In mediums across photography, graphic design, sculpting etc. we have something called an aesthetic perception. Some of these last for a shorter period of time like a fad. For example, in cinema we have a teal and orange shade that we see in almost every blockbuster production. It simply works well and is recognised positively by the audiences.
It’s all about the concept. Creating a few photographs is not art. But creating a clever concept along with it is what matters.André Duhme
You also run a Facebook community which is very active and resourceful. How did you start this community?
I never wanted to sell presets. In the beginning, I was just working on a Kodachrome look and I informed people about it via posts on Facebook. I soon realised that people wanted to buy them even before they were ready. I was smitten by the attention I received. To communicate with people about The Classic Presets, I came up with the idea of creating a Facebook group. Slowly, it became more about photography than just presets.
I sometimes joke about the fact that people visit the group for presets but end up staying and engaging due to the important photography issues discussed. Photographers do not necessarily need presets but if they have the right concept and craftsmanship, the images will turn out to be beautiful. I end up imparting more knowledge about it than I started out to.
Why do you think people are taking part in the discussions in your group? What is different from all the other facebook groups?
Somehow, as a group we have managed to make people comfortable. We support each other and feel free to ask questions. Most members do not use the group to present their work but to learn and discuss issues.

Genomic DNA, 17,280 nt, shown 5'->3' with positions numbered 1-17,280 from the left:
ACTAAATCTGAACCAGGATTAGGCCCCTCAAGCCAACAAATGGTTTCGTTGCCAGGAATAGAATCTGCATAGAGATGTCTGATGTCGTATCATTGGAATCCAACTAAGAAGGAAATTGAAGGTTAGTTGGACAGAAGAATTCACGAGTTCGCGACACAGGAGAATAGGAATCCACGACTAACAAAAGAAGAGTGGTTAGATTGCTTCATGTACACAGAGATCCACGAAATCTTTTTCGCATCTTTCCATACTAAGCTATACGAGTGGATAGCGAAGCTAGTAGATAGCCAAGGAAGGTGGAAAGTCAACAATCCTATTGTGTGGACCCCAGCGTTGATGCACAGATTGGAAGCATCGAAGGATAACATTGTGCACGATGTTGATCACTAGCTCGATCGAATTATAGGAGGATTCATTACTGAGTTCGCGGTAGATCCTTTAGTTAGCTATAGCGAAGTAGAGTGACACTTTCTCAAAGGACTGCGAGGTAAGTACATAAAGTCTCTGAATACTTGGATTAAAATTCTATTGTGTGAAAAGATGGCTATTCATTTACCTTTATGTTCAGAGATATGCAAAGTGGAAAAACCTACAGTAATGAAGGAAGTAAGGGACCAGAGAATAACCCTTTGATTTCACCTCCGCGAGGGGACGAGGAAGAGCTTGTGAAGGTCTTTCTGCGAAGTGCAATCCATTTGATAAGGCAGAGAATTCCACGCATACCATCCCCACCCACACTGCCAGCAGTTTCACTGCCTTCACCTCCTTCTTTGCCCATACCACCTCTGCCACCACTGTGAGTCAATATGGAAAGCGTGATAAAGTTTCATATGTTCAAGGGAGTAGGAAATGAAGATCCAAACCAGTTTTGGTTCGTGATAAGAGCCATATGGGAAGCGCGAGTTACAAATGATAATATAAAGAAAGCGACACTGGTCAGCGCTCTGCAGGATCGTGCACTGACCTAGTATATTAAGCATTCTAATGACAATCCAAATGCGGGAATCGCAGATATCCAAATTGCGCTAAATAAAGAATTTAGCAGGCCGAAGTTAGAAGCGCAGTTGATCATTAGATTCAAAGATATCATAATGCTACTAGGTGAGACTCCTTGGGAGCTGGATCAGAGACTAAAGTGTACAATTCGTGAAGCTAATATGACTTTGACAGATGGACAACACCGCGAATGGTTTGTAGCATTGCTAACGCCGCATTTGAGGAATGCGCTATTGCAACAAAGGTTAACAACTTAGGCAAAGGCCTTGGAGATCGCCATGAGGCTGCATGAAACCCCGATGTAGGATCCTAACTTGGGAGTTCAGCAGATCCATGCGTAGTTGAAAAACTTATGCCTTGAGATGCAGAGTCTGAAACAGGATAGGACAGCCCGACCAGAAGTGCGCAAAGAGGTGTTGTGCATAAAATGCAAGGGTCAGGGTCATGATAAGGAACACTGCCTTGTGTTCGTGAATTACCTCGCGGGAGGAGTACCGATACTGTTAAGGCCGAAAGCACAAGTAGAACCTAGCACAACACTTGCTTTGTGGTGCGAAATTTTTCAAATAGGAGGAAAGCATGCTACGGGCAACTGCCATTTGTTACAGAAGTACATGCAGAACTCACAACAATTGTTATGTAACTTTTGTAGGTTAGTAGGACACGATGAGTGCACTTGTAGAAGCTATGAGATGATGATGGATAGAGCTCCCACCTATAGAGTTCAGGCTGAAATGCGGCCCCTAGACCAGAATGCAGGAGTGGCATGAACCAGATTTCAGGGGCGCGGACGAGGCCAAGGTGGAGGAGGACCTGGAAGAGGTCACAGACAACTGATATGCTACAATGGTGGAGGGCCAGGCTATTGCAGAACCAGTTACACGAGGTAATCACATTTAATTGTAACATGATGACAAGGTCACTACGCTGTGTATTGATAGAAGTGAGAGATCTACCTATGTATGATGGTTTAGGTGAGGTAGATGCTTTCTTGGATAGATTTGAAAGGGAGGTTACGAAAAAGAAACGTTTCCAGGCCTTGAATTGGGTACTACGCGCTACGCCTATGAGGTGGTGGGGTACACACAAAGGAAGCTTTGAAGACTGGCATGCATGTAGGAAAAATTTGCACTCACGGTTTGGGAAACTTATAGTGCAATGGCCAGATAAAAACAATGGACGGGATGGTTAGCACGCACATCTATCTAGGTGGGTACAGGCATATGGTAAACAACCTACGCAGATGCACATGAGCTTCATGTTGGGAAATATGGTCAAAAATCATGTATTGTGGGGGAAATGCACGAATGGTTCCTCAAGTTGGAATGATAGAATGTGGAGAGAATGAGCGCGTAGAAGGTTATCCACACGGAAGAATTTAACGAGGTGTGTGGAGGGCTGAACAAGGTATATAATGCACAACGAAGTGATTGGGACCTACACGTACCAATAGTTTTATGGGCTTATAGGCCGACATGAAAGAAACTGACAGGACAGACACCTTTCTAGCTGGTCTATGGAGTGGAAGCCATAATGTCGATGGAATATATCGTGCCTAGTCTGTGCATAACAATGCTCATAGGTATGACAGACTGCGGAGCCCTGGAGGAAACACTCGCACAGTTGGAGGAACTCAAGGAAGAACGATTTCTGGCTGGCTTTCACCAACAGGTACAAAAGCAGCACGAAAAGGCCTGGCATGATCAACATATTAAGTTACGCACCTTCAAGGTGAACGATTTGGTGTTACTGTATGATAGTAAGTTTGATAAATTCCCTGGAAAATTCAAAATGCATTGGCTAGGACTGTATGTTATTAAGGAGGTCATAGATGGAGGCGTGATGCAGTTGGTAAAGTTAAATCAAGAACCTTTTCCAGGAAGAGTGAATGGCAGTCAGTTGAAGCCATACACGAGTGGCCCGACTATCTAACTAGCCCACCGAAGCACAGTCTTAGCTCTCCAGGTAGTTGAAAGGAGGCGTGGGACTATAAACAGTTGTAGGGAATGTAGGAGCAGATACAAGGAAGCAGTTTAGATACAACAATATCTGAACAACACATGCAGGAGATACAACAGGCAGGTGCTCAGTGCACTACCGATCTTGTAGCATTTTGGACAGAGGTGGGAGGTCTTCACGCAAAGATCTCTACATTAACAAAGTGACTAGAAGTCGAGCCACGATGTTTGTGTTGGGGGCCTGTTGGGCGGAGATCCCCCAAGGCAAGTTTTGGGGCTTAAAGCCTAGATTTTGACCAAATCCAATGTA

I think I played my cards well in the beginning. I only invited like minded people who would be helpful to all. From then on, the group turned into the community on its own.
Looking at Facebook and it’s ever changing algorithm, do you think your success in the group may take a dive sometime?
Many members tell me that they use Facebook solely because of this group. At the moment, I do not see Facebook limiting the concept of Groups like what they did with Facebook pages. But you never know!
It obviously makes more sense to be better established with another foot on the ground but it is not easy moving all my users to another platform. I did try using Telegram as an option but it did not work as well. Most users are now comfortable with Facebook and moving them to a new medium is not easy.
Do you think having your name out there with the community helps you get more clients?
I did work on a project once thanks to the group but I believe it to be more of a coincidence. Most of the members are fellow photographers and I do not see that resulting in me gaining more clients.
Last question — what is your industry outlook for 2020?
I believe as a photographer, we need to put our heart into a project and financing them is surely becoming complicated. From friends and acquaintances I understand that the budgets for advertising and conceptual photography is shrinking every year.
According to me, photography should always be a passion and not a job. It ideally shouldn’t matter if a client pays you for it or crowdfunding makes the project possible. We photographers need to be smart enough to find ways to keep our passion alive.
André Duhme is a German photographer who enjoys being a photographer, podcaster, and a visionary with a successful business.
To see more of his work, visit his Cherrydeck profile or his website, here. For more inspirational and unconventional selection of podcasts for Creative Entrepreneurs, see our blog with our personal picks, here. ?